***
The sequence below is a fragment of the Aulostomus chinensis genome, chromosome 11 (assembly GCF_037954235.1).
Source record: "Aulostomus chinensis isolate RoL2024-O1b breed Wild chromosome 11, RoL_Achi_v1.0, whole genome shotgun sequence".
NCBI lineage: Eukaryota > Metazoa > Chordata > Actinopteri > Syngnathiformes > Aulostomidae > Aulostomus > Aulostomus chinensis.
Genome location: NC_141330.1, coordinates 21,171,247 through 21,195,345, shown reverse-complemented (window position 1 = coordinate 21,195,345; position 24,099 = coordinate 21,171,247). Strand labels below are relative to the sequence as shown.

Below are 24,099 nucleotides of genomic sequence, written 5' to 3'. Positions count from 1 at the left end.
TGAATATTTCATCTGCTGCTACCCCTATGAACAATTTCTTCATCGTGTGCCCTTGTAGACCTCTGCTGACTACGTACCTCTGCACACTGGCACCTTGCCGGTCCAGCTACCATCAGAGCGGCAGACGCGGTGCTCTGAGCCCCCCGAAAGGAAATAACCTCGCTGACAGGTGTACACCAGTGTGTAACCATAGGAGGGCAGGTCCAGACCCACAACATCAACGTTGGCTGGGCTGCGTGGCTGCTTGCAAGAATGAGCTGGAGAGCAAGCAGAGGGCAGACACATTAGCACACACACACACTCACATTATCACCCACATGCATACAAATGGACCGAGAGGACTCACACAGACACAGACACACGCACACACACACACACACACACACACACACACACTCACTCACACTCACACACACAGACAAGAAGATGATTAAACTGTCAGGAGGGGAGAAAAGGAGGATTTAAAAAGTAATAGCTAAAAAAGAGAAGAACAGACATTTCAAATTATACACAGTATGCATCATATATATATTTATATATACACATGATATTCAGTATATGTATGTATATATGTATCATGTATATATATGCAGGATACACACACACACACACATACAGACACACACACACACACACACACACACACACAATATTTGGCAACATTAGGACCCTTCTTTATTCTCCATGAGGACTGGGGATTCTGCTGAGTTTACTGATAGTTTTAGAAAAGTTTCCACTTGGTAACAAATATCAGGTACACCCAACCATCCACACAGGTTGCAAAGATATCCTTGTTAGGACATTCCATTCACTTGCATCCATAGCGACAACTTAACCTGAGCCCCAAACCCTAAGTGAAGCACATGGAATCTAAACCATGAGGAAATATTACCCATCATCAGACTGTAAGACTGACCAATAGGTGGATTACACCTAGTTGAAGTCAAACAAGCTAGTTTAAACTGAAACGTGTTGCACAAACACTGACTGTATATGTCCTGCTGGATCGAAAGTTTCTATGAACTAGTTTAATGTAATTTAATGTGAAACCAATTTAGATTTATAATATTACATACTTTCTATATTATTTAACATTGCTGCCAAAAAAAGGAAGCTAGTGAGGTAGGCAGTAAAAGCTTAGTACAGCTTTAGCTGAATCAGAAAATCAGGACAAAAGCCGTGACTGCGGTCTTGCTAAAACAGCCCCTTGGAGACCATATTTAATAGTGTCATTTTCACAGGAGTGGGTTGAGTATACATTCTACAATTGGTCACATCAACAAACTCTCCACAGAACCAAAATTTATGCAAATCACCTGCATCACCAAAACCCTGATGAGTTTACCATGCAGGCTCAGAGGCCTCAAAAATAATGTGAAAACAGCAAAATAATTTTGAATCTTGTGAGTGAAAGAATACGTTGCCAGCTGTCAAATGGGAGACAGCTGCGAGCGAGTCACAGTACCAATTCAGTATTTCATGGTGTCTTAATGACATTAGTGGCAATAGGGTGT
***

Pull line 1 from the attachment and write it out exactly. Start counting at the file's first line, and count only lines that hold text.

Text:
The sequence below is a fragment of the Aulostomus chinensis genome, chromosome 11 (assembly GCF_037954235.1).